Limited ability of Palestine Sunbirds Nectarinia osea to cope with pyridine alkaloids in nectar of Tree Tobacco Nicotiana glauca

Authors

  • H. TADMOR-MELAMED,

    1. Department of Biology, University of Haifa at Oranim, Faculty of Science and Science Education, Tivon 36006, Israel,
    2. Department of Animal Science, Faculty of Agricultural, Food and Environmental Quality Sciences, The Hebrew University of Jerusalem, Rehovot 76100, Israel, and
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  • S. MARKMAN,

    1. Department of Biology, University of Haifa at Oranim, Faculty of Science and Science Education, Tivon 36006, Israel,
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    • *

      Present address: School of Biosciences, Main Building, Park Place, Cardiff University, Cardiff CF10 3TL, UK.

  • A. ARIELI,

    1. Department of Animal Science, Faculty of Agricultural, Food and Environmental Quality Sciences, The Hebrew University of Jerusalem, Rehovot 76100, Israel, and
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  • M. DISTL,

    1. Institute für Pharmazie und Molekulare Biotechnologie (IPMB), Universität Heidelberg, Abt. Biologie, Im Neuenheimer Feld 364, D-69120 Heidelberg, Germany
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  • M. WINK,

    1. Institute für Pharmazie und Molekulare Biotechnologie (IPMB), Universität Heidelberg, Abt. Biologie, Im Neuenheimer Feld 364, D-69120 Heidelberg, Germany
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  • I. IZHAKI

    Corresponding author
    1. Department of Biology, University of Haifa at Oranim, Faculty of Science and Science Education, Tivon 36006, Israel,
      †Author to whom correspondence should be addressed. E-mail: izhaki@research.haifa.ac.il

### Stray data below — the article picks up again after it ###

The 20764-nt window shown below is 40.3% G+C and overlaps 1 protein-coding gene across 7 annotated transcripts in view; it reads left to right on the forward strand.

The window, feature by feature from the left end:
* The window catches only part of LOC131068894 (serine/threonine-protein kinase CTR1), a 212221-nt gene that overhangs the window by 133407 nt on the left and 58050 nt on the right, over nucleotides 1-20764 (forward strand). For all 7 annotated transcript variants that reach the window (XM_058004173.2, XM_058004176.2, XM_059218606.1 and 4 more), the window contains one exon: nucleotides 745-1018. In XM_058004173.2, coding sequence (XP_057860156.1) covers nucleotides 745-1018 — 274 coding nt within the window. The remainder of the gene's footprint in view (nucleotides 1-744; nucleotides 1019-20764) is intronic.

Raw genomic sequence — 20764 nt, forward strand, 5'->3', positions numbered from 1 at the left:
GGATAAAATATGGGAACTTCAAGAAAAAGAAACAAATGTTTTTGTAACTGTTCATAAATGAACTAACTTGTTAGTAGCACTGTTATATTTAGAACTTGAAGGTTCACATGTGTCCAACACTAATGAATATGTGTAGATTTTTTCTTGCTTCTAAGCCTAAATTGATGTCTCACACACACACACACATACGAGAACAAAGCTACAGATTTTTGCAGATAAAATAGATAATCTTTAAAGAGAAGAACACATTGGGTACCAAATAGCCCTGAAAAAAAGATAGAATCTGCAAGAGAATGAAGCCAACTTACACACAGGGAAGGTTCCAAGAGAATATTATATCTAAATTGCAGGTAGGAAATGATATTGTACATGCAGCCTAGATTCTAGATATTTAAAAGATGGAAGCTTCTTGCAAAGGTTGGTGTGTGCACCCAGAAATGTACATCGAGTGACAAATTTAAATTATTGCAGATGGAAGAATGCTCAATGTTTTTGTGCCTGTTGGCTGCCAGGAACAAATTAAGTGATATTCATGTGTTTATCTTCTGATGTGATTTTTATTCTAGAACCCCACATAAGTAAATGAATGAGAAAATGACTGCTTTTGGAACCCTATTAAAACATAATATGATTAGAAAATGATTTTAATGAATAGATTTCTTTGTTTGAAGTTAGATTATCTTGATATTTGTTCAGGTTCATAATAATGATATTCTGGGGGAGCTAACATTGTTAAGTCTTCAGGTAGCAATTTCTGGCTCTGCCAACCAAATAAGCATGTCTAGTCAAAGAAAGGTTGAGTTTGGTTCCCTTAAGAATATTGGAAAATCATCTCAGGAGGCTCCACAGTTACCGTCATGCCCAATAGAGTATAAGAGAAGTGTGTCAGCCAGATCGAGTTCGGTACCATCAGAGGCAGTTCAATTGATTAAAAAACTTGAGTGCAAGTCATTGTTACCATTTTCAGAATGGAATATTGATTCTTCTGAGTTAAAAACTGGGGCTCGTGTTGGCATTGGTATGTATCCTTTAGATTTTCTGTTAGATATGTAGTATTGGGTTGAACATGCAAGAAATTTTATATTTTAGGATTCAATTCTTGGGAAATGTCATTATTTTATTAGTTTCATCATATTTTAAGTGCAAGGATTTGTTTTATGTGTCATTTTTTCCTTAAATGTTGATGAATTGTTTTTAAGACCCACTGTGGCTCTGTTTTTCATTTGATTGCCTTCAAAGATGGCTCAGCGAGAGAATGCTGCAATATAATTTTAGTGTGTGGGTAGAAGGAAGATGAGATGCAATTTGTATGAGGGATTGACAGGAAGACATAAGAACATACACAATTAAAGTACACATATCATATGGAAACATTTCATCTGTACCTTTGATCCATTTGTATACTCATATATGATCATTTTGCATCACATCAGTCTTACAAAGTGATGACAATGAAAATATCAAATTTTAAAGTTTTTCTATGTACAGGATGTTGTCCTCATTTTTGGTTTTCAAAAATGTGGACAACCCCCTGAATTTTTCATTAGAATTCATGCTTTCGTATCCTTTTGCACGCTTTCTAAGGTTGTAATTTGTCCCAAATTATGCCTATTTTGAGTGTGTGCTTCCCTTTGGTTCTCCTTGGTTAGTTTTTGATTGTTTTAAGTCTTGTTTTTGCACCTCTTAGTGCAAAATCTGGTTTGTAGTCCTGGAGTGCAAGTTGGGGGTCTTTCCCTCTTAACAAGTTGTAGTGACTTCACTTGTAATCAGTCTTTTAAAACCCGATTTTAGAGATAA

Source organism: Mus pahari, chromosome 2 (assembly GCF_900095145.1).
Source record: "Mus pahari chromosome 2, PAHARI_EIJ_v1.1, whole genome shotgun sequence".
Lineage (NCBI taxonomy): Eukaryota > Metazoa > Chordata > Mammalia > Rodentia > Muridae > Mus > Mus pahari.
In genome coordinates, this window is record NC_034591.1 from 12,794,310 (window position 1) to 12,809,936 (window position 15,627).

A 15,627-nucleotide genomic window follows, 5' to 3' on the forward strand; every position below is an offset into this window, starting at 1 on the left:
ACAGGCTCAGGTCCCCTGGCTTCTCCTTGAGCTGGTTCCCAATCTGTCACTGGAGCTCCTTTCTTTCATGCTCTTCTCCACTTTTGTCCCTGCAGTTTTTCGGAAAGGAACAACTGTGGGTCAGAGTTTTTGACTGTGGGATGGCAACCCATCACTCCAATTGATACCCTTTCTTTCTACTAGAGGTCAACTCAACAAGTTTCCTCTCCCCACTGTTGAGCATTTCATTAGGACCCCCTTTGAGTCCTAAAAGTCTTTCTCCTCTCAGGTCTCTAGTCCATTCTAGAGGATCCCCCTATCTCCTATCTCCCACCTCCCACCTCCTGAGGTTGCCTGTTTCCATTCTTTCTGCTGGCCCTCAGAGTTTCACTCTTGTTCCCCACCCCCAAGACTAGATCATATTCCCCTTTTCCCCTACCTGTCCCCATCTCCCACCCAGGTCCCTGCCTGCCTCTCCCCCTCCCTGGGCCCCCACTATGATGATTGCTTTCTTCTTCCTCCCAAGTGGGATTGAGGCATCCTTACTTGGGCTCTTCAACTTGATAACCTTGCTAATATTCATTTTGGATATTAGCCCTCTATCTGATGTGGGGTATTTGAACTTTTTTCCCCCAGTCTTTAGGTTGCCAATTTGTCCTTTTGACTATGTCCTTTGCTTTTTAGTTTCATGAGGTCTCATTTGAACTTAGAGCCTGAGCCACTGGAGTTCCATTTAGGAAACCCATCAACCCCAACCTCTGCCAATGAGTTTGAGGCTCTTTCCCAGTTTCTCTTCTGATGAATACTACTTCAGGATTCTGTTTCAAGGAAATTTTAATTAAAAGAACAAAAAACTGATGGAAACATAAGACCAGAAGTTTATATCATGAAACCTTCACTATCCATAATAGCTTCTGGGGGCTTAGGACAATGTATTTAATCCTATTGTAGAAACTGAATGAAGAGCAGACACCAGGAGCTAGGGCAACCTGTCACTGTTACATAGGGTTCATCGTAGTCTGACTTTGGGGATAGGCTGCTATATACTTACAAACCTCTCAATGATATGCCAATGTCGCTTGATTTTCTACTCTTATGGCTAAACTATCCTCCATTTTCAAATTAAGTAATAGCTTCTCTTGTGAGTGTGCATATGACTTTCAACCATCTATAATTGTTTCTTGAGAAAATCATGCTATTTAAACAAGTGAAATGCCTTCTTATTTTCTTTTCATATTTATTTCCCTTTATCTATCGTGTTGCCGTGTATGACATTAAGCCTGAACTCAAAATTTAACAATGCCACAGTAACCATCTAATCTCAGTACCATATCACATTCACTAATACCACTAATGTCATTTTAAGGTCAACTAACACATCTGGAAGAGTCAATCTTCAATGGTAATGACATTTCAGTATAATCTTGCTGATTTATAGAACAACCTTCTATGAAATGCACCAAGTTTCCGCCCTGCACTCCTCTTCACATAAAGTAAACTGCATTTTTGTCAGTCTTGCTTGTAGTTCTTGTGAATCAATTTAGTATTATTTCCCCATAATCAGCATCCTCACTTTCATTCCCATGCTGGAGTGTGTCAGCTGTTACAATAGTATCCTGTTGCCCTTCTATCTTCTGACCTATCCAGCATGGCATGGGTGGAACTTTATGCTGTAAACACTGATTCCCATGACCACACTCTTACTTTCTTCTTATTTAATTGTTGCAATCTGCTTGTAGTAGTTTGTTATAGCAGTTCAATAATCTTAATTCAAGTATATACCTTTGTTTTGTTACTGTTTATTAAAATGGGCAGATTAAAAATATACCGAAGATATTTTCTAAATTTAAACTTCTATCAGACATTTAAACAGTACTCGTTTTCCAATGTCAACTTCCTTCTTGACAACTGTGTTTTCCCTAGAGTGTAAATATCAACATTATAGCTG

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†Author to whom correspondence should be addressed. E-mail: izhaki@research.haifa.ac.il

Summary

  • 1Secondary compounds are common in floral nectar but their relative effects on nectar consumption and utilization in nectarivorous birds are unclear.
  • 2We studied the effect of two pyridine alkaloids, nicotine and anabasine, present in Tree Tobacco (Nicotiana glauca) nectar, on food consumption, gut transit time and sugar assimilation efficiency of the Palestine Sunbird (Nectarinia osea), a pollinator of N. glauca in east Mediterranean ecosystems.
  • 3Sunbirds demonstrated dose-dependent deterrence; they were not deterred by the lowest natural concentrations of these alkaloids in nectar (0·1 ppm nicotine and 0·6 ppm anabasine) but they were significantly deterred by the average concentrations detected in nectar (0·5 ppm nicotine and 5 ppm anabasine).
  • 4The two pyridine alkaloids reduced gut transit time (by 30–42%) and sugar assimilation efficiency (by 9–17%) compared with the control alkaloid-free diet.
  • 5Sunbirds are able to cope with low, but not average, concentrations of nicotine and anabasine in N. glauca nectar. If sunbirds are efficient pollinators of N. glauca they may induce selection on it to reduce pyridine alkaloid production in the nectar. Alternatively, high concentrations in some N. glauca plants may lead the birds to visit more plants with lower alkaloid concentrations. Hence, they will be more efficient pollinators, especially if other nectar-producing plants are scarce.

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